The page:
Green Frog (Lithobates clamitans) near Meadow Road - Credit: Brooke Campbell

On July 10 and 11, teams of Mad River Watch (MRW) volunteers visited field sites to collect data and make environmental observations for the first time this year.




Since the launch of Mad River Watch 2.0 in the summer of 2021, volunteers have used a variety of new tools to help them gather information about the health of the watershed. “Our volunteers really help us in two key ways,” said Friends of the Mad River (FMR) stewardship manager Ira Shadis. “They go out into the community and collect crucial data through careful observation of their sites. At the same time, our volunteers help us test out different protocols, methods, and tools that we are considering making part of the Mad River Watch program.”

The tools MRW volunteers use run the gamut from low tech, like field journals, to digital applications. The core of the program is run through a custom app that allows volunteers to enter data on their phones. “The real beauty of the app is that it takes all the information gathered and compiles it into a single place,” said Shadis. “We are more easily able to collect a broader range of data than with paper data sheets. And, because we can edit the app between field days, it's really easy to include in-season updates and new protocols as we explore them.”

In addition to the core app, volunteers this season are exploring some third-party applications to support and record their observations. The iNaturalist app, and its companion Seek, allow users to record photos, audio, and video of living organisms and upload them to a shared, community science project where other users identify the particular species.





“Seek is great for identification. I moved the icon next to my Mad River Watch app on my home screen so that I could quickly switch between the apps,” said volunteer Julie Westervelt, Warren.

Another app the volunteers are exploring continues with the wildlife identification theme. Merlin also offers a place for people to record and share their findings. It can also record audio to help identify bird-song in real-time.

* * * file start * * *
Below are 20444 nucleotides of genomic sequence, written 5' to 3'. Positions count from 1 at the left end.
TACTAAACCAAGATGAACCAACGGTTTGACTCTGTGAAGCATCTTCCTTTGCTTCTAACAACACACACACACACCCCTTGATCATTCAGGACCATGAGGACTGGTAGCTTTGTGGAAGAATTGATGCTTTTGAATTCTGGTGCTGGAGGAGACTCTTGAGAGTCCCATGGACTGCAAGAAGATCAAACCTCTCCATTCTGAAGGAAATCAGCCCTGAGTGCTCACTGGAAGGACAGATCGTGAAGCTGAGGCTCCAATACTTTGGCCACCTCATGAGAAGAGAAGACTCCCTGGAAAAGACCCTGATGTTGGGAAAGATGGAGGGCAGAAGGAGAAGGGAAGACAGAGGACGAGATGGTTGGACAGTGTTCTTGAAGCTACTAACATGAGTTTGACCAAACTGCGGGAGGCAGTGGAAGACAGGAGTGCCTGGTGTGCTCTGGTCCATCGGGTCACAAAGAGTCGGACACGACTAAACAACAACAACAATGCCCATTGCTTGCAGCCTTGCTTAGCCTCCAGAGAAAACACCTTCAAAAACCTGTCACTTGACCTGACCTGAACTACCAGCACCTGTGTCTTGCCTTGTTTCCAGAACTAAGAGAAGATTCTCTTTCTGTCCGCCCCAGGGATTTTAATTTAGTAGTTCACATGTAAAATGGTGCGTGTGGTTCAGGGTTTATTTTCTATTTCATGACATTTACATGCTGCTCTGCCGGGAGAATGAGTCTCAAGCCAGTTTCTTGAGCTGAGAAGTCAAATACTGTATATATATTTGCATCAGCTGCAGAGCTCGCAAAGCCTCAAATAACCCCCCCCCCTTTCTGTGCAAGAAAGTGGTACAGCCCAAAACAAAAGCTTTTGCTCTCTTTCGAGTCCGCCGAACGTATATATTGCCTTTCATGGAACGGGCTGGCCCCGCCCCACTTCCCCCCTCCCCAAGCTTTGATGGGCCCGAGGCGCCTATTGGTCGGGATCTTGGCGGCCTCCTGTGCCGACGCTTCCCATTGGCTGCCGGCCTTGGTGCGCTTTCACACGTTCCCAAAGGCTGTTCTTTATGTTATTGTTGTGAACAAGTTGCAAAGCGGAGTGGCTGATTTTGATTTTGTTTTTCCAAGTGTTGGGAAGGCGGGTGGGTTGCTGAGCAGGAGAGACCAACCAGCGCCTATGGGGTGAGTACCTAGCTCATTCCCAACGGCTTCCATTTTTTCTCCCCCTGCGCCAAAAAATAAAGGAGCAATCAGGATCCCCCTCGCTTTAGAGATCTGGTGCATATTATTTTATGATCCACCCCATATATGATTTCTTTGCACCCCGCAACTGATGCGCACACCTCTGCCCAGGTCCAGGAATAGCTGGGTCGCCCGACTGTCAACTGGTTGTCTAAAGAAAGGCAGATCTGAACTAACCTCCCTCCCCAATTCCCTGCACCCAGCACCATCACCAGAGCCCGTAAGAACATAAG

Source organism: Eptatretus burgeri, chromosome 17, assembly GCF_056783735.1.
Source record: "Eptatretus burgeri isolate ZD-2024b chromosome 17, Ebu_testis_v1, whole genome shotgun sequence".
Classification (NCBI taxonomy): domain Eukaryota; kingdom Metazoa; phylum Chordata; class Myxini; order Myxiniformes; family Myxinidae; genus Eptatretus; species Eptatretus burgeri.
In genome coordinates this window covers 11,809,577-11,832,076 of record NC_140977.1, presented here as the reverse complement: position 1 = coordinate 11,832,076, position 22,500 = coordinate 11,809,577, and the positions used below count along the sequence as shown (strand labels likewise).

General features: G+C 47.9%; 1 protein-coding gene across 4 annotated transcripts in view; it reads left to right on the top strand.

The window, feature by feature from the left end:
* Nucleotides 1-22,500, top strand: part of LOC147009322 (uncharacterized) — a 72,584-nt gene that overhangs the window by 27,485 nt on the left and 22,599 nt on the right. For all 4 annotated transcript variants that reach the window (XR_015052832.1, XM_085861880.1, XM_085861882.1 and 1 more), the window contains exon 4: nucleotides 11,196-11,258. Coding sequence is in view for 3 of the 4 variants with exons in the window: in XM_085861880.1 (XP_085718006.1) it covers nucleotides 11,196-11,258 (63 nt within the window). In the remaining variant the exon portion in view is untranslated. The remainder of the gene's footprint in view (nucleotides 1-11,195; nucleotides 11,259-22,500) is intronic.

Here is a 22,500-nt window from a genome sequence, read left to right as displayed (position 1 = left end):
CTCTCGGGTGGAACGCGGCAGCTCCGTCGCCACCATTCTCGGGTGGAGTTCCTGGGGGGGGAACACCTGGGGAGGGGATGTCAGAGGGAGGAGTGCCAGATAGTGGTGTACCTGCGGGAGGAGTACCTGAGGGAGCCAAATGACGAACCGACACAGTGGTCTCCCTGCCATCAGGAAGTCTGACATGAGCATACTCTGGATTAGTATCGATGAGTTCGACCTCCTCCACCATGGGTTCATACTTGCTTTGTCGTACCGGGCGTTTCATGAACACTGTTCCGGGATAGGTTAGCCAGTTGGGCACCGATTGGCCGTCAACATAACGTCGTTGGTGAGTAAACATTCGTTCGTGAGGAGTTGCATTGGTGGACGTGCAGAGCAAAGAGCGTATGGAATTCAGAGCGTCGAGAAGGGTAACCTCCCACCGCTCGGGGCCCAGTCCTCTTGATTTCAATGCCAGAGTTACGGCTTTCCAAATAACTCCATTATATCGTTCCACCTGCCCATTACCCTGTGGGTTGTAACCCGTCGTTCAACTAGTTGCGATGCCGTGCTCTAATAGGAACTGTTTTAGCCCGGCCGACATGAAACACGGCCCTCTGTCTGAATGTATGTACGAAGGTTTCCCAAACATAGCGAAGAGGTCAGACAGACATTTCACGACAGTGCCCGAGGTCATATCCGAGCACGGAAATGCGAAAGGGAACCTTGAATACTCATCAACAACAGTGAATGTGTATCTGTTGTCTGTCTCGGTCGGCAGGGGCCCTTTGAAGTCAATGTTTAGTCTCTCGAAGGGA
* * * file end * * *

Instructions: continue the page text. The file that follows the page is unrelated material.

"These apps are free to download and are accessible to the public whether or not you volunteer with Mad River Watch," said Shadis. "You can use them just about any time you come face-to-face with the natural world. And, the data you collect while using them can be made available to scientists and help with important research."

“While iNaturalist and Merlin have a very sleek look, the HydroColor app is a little clunky and harder to approach,” he said, “but that doesn’t stop our intrepid volunteers from trying it out. The app is really cool, too. It uses data taken from the phone's camera and a pair of onsite photos to analyze a third water photo and give a reading for the amount of sediment suspended in the water. The amount of these suspended sediments, also referred to as the turbidity level, is a measure of water quality itself and can point to erosion or runoff upstream.”

This week, both field days started with cooler temperatures that rose to the high 70s and low 80s. In spite of the heavy rain on July 5, water levels remain low across The Valley. Half of the sites visited were recorded as having a low flow, the other half had moderate flow, and none had high flow. These low water levels likely also contributed to the fairly warm water temperatures recorded as well. Water temperatures ranged from a low of 53.1 F at Clay Brook on Sunday to a high of 65.6 F at the Meadow Road site on Monday.